A resident consultation over plans to axe arrangements with East Kent Housing is now underway.
Cabinet members approved moves to get views on plans to bring council properties back in-house earlier this month.
Currently East Kent Housing manages all the council housing stock for Thanet, Dover, Canterbury and Folkestone.
But the consultation comes on the heels of revelations earlier this year that hundreds of council property tenants across east Kent had been awaiting gas safety certificates due to overdue Landlord Gas Safety Register assessments.
It then emerged that there were also grave concerns over potential further issues with electrical certification, lifts, fire safety and legionella testing.
The issue of electrical safety certification was first raised by former Thanet councillor Suzanne Brimm some three years ago.
In addition there was the possibility of a criminal case being brought due to contractor P&R overpayments to which could ‘constitute fraud.
P&R terminated its contract with EKH and work is currently being undertaken by Swale Heating.’
East Kent Housing (EKH) was launched on 1 April 2011 to look after the housing stock for Canterbury City Council, Dover District Council, Folkestone and Hythe District Council and Thanet District Council, amounting to some 17,000 properties.
Following the concerns the councils had to self-refer to the Regulator for Social Housing (RSH) which decided they were non-compliant, resulting in a Regulatory Notice being issued. The notice remains ‘live’ for 12 months or until full compliance is achieved.
The four councils appointed Pennington Choices Ltd, a housing consultancy service, to undertake a review of health and safety management. The resulting report is due to be completed by late November.
Thanet council owns 3,426 homes, mostly houses (51%), medium to high-rise flats (42%) and low-rise flats (7%), with around 3,033 tenants and 393 leaseholders. A report to Cabinet members said: “Serious issues regarding performance, compliance and procurement support by EKH have had a detrimental impact on the model. This has resulted in a general loss of confidence in EKH by the four authorities, whose priority remains that tenants living in council housing properties are kept safe and receive the best possible service.”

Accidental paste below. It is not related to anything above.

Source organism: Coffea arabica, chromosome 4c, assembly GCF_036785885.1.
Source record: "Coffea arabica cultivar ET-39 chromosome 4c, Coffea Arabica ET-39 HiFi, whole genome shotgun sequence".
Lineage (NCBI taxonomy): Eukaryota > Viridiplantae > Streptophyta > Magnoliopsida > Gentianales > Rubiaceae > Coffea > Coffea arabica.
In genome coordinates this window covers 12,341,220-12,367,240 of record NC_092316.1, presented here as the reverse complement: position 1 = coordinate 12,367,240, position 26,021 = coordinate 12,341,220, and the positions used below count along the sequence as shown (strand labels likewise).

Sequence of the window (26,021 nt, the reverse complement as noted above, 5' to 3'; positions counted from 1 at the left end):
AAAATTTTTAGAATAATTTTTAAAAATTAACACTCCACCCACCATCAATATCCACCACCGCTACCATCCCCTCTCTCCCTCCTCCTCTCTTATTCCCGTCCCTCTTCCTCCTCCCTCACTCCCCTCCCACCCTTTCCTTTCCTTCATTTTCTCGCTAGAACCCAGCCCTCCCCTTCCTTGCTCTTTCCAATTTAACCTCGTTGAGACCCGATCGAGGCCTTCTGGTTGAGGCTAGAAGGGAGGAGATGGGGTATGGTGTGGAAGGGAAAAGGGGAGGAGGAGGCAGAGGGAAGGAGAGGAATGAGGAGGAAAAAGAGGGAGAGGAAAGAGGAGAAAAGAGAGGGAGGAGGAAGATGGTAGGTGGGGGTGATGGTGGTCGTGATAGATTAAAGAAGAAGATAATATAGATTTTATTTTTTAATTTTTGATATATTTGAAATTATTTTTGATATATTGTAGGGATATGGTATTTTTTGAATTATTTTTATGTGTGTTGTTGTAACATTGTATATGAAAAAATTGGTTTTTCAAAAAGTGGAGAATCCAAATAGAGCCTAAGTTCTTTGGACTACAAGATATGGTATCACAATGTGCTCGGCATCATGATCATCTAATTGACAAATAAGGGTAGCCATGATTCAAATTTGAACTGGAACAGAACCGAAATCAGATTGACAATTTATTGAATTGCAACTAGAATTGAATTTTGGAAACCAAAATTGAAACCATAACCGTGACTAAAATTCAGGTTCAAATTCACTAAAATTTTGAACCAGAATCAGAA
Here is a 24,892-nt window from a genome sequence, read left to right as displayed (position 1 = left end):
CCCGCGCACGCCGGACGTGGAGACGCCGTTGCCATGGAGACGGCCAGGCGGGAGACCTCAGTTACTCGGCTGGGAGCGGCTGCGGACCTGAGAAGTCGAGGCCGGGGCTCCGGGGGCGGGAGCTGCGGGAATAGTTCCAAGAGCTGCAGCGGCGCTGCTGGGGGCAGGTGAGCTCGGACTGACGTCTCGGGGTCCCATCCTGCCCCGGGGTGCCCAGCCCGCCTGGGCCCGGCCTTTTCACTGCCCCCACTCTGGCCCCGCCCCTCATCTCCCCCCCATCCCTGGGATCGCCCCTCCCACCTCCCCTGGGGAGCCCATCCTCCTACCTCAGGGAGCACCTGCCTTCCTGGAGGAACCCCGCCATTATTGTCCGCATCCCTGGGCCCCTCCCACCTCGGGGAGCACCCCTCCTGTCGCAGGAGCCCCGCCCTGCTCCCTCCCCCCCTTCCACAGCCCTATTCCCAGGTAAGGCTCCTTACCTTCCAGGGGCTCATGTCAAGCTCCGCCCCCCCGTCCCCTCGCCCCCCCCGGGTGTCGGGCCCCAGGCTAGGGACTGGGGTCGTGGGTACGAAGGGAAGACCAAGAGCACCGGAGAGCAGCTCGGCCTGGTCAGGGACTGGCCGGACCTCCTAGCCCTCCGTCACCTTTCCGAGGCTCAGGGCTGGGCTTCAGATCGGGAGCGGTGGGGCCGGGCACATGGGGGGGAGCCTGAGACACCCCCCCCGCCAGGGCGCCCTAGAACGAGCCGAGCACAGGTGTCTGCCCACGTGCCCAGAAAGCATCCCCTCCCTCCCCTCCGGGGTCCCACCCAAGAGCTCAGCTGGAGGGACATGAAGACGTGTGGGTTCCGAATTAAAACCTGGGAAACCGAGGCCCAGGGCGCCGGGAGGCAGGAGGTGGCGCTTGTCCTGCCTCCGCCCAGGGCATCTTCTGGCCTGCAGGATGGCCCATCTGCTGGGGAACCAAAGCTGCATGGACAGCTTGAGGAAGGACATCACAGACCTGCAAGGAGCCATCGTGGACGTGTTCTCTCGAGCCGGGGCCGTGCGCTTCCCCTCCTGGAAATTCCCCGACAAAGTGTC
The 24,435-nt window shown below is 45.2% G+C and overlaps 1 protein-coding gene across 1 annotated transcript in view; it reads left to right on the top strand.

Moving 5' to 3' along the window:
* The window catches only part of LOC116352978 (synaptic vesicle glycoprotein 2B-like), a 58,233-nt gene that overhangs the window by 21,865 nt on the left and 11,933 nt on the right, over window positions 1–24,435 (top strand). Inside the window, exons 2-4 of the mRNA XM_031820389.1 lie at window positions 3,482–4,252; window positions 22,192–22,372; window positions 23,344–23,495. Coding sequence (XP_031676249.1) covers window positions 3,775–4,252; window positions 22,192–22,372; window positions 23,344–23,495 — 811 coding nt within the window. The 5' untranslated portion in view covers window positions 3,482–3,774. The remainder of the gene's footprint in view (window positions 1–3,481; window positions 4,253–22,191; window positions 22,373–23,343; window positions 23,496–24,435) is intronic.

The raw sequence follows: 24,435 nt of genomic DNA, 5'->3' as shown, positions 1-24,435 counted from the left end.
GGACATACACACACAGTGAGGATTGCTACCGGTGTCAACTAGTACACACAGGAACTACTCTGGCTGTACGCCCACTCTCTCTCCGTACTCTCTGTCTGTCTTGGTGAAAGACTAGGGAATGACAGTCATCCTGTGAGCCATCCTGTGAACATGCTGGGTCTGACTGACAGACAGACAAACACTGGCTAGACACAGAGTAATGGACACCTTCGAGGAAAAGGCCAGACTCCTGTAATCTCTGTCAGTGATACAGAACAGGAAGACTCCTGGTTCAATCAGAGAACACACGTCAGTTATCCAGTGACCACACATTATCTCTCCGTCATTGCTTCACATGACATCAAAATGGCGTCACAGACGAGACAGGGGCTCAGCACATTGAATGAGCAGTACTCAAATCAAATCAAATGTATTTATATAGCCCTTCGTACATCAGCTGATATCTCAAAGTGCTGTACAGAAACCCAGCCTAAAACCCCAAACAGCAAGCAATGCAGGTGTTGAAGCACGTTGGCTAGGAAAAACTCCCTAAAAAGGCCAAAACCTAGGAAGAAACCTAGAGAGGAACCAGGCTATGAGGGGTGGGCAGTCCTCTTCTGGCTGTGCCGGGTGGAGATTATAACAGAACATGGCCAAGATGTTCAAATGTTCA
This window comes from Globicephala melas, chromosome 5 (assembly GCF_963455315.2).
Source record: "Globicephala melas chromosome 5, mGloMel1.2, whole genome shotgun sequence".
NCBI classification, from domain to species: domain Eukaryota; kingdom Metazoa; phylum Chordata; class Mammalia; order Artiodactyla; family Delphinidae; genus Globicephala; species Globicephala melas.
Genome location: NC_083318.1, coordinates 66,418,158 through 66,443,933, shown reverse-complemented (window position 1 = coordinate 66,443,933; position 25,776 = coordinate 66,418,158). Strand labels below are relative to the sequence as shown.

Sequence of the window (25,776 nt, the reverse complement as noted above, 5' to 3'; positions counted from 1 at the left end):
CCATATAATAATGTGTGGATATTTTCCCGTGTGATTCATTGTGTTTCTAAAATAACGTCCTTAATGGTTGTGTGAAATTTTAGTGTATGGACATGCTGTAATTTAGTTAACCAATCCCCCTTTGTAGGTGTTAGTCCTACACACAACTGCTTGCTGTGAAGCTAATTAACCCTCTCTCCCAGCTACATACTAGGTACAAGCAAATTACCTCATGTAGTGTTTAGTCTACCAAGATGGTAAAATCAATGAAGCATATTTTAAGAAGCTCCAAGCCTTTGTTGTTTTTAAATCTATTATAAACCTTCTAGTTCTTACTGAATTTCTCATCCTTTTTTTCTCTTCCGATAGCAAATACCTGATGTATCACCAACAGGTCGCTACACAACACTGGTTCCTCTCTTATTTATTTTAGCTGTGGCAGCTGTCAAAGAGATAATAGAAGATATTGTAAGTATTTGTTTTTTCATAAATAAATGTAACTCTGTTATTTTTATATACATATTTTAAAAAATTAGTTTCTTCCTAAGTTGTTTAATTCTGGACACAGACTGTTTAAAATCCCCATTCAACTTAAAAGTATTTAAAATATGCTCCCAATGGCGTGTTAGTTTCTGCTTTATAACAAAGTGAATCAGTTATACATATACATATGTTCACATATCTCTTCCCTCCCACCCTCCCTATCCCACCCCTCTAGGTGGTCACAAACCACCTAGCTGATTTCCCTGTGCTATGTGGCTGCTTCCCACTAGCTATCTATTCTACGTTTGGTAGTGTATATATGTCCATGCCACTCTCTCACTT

Bringing services back in-house is now being proposed.
A 5 week consultation will run across the four council areas from now until Friday, December 20.
The results will go to the Overview and Scrutiny Panel and Cabinet in early 2020 for consideration and decision.
At a scrutiny meeting last night (October 23) Birchington electrical engineer and former council Cabinet member Suzanne Brimm called for a housing task force to be created, made up of councillors, tenants and experts, to make sure the in-house service was not “just rearranging the deckchairs.”
Ms Brimm, who ended up being forced out of UKIP’s Cabinet after raising the issue in July 2017 of gas and electrical safety certificate failures and contractor overcharging, said keeping the same senior staff in charge of housing could mean families would still be in “hazardous” situations.
She said she retains evidence of category one breaches in Cliftonville’s selective licensing area. She added: “The safety of tenants must be made a priority.”